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DOCSIS 3.1 & Fiber Deep Top Cable's ListDOCSIS 3.1 & Fiber Deep Top Cable's List

Almost 30% of poll respondents said rolling out DOCSIS 3.1 should be the biggest priority for cable this year, while an equal number picked extending fiber deeper into the access network.

Alan Breznick

May 1, 2017

2 Min Read
DOCSIS 3.1 & Fiber Deep Top Cable's List

Deploying DOCSIS 3.1 and extending fiber deeper into the access network should be the biggest next-gen priorities for cable operators this year, according to the latest survey of tech industry executives.

The poll, conducted by our sister site UBB2020, found that DOCSIS 3.1 and Fiber Deep tied for the top choice among readers. In each case, 27% of respondents selected that option as the leading priority.

Implementing a Distributed Access Architecture (DAA) approach followed in third place, attracting slightly over 14% of the votes from UB2020 readers. Integrating OTT video services into existing video offerings came in right behind in fourth, earning almost 13% of the votes. Virtualizing key network functions and developing and deploying a competitive wireless service tied for fifth place, each netting 9.5% of respondents. (See Cable's Priorities: DOCSIS 3.1 & Fiber.)

In some ways, the latest flash poll results mirror recent polls taken by Light Reading. In those flash polls conducted in March 2016 and March 2015, LR readers rated DOCSIS 3.1 very highly among the industry's next-gen priorities as well. Specifically, DOCSIS easily topped the list two years ago and came in a strong second last year.

But there are key differences in the poll results as well. For one thing, DAA scored much higher in the two LR surveys and actually came in over DOCSIS 3.1 last year. For another, Fiber Deep came out of nowhere in this year's UB2020, having not even qualified as an option in the two earlier LR polls. (See Where Is Cable Heading? and Talkin' 'Bout Next Generation.)

So what do all these poll results, albeit totally unscientific, mean? First, they indicate that deploying DOCSIS 3.1 remains an important cable industry priority. In fact, if anything, rolling out D3.1 seems more important than ever as cable operators seek to compete with telco FTTH deployments by offering gigabit speeds to their broadband subscribers.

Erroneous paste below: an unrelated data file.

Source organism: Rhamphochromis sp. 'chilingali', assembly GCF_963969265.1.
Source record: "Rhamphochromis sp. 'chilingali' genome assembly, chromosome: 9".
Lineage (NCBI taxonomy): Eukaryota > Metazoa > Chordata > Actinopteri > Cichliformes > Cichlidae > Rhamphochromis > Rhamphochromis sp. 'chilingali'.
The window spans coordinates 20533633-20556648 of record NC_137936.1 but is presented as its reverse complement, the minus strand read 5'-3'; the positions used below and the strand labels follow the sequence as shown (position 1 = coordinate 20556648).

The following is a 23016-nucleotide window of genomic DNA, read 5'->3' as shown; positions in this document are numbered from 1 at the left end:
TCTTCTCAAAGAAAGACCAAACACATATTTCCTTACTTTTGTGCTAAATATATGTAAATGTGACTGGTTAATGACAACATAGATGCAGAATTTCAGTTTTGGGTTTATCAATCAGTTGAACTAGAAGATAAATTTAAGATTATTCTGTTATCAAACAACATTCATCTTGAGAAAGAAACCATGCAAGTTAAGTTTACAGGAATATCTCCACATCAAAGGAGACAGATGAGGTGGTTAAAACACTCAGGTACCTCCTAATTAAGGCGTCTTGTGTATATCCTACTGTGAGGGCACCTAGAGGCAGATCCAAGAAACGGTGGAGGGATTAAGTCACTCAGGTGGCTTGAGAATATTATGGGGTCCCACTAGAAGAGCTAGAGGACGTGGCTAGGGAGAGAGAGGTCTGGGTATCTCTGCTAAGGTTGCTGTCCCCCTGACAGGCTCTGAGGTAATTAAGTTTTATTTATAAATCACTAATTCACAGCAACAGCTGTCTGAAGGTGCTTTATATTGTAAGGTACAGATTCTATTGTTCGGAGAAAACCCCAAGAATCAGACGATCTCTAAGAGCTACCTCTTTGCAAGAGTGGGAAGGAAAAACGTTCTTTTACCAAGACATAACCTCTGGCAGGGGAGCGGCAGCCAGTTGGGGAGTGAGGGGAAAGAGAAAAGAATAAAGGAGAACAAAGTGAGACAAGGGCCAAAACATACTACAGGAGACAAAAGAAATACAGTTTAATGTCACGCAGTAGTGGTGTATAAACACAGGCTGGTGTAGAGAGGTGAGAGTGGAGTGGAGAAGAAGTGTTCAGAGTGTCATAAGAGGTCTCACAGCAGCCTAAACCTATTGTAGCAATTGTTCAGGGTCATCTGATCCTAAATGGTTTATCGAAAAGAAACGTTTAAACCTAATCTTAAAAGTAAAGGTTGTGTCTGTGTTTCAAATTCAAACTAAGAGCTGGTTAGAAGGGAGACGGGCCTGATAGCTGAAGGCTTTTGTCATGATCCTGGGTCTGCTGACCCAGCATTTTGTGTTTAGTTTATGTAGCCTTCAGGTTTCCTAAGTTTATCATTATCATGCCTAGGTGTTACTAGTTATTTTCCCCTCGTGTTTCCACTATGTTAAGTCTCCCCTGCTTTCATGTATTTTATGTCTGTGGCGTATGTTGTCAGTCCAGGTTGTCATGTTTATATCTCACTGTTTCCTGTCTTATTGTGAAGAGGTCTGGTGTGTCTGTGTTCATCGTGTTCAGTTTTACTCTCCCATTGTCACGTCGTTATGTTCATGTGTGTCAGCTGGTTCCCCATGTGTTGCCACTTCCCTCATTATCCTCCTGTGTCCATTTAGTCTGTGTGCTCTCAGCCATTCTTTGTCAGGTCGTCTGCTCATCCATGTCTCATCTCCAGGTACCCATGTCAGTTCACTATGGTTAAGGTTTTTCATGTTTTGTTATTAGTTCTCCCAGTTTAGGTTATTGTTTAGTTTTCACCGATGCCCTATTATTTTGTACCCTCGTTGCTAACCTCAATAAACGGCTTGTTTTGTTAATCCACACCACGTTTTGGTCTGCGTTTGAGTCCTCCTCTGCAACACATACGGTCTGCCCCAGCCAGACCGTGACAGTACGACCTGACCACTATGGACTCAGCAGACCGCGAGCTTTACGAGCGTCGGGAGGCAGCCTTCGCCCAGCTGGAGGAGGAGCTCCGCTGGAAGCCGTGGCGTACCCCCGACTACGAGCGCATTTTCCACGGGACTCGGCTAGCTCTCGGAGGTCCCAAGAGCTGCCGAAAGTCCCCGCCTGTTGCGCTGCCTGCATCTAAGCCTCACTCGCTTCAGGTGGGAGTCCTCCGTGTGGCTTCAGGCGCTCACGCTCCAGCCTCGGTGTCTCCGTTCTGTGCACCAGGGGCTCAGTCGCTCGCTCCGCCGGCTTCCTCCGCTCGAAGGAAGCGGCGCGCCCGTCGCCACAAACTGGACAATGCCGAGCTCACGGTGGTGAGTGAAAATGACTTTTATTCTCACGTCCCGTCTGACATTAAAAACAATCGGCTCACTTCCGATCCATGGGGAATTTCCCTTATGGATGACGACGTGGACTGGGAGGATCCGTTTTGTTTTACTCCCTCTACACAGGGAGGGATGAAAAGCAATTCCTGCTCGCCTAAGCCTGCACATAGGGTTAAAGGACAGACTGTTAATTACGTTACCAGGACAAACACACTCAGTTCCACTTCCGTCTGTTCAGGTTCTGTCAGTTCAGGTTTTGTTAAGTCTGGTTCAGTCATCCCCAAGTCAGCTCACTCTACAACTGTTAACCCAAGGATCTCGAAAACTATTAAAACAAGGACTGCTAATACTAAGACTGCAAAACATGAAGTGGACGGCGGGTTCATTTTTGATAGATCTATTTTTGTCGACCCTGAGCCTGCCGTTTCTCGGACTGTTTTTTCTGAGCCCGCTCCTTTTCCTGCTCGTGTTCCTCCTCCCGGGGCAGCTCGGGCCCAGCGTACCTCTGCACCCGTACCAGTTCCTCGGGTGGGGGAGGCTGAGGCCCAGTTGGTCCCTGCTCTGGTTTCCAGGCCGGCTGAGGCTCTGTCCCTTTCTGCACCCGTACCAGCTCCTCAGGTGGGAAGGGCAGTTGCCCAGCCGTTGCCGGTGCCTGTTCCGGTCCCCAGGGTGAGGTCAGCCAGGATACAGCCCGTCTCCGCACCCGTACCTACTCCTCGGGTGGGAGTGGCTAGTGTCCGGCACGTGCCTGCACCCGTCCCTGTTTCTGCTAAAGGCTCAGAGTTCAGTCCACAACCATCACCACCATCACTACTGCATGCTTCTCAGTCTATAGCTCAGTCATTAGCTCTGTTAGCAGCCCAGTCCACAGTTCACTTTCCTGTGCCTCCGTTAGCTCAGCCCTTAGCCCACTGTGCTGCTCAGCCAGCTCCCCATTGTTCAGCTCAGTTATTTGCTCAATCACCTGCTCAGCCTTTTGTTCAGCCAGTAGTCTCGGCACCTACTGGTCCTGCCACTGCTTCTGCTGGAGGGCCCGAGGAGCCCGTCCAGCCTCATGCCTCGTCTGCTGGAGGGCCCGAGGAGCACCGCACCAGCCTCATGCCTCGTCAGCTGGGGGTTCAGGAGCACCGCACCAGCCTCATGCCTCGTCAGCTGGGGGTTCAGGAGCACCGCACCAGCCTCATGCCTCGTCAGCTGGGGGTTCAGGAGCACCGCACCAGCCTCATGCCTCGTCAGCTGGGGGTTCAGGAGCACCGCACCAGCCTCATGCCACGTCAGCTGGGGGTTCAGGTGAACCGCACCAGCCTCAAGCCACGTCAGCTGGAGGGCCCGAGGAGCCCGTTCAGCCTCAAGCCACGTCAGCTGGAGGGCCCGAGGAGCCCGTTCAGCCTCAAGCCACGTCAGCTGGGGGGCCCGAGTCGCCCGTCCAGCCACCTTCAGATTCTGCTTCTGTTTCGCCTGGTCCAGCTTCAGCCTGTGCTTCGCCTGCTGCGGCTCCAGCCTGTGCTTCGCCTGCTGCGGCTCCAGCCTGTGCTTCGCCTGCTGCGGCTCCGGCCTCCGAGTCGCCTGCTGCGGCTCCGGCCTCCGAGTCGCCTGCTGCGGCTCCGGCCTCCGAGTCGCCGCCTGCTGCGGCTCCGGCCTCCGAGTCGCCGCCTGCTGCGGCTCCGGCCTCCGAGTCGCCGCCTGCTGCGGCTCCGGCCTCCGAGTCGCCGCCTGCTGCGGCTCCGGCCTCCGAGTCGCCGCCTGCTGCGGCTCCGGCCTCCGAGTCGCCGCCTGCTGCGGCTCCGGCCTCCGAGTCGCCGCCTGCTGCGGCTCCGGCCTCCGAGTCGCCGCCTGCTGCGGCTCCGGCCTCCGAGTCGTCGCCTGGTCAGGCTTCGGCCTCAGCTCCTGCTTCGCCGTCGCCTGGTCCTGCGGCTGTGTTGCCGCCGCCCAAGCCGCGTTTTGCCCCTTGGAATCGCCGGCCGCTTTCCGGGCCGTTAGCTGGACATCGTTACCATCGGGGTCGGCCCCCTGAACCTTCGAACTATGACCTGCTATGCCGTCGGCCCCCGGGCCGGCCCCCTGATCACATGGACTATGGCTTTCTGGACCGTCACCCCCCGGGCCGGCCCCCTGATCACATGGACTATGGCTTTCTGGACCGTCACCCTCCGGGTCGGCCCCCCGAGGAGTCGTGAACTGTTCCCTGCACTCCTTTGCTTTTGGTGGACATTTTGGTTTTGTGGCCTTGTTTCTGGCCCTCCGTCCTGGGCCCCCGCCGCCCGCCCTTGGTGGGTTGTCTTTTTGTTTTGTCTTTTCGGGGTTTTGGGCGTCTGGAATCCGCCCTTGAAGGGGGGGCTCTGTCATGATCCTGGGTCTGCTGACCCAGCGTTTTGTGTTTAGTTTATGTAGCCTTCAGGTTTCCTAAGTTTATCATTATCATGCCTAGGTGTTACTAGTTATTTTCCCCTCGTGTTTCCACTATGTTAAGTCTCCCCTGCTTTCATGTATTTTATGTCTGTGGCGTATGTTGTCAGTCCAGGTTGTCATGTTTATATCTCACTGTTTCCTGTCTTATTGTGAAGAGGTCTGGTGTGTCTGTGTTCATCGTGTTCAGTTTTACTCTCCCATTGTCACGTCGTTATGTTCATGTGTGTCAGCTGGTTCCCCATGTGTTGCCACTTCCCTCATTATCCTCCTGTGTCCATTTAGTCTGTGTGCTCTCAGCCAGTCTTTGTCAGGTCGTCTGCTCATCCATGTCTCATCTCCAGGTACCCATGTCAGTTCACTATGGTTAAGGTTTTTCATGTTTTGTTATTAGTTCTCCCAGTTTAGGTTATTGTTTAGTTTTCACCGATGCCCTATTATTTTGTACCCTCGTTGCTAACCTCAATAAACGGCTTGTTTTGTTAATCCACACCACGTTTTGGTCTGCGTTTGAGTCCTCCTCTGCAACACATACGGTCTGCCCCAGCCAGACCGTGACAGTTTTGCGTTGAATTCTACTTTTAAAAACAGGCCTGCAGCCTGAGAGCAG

Second, they indicate that extending fiber deeper has taken on much greater importance as cablecos look to upgrade their networks for faster, more efficient delivery of more advanced broadband and IP video services by the end of the decade. Fiber Deep is quickly becoming a must-have rather than a nice-to-have.

Finally, DAA remains a key priority for cable, but it's not seen as quite as urgent anymore as DOCSIS 3.1 and Fiber Deep. Instead, cable operators seem more comfortable taking their time to test out the different flavors of DAA and see which option makes the most sense to roll out broadly.  

Of course, all this could change over the course of the next 12 months. So we'll be back with a fresh survey next spring.

For more information on the latest cable next-gen poll, please check out this story on UBB2020.

— Alan Breznick, Cable/Video Practice Leader, Light Reading

About the Author(s)

Alan Breznick

Cable/Video Practice Leader, Light Reading

Alan Breznick is a business editor and research analyst who has tracked the cable, broadband and video markets like an over-bred bloodhound for more than 20 years.

As a senior analyst at Light Reading's research arm, Heavy Reading, for six years, Alan authored numerous reports, columns, white papers and case studies, moderated dozens of webinars, and organized and hosted more than 15 -- count 'em --regional conferences on cable, broadband and IPTV technology topics. And all this while maintaining a summer job as an ostrich wrangler.

Before that, he was the founding editor of Light Reading Cable, transforming a monthly newsletter into a daily website. Prior to joining Light Reading, Alan was a broadband analyst for Kinetic Strategies and a contributing analyst for One Touch Intelligence.

He is based in the Toronto area, though is New York born and bred. Just ask, and he will take you on a power-walking tour of Manhattan, pointing out the tourist hotspots and the places that make up his personal timeline: The bench where he smoked his first pipe; the alley where he won his first fist fight. That kind of thing.

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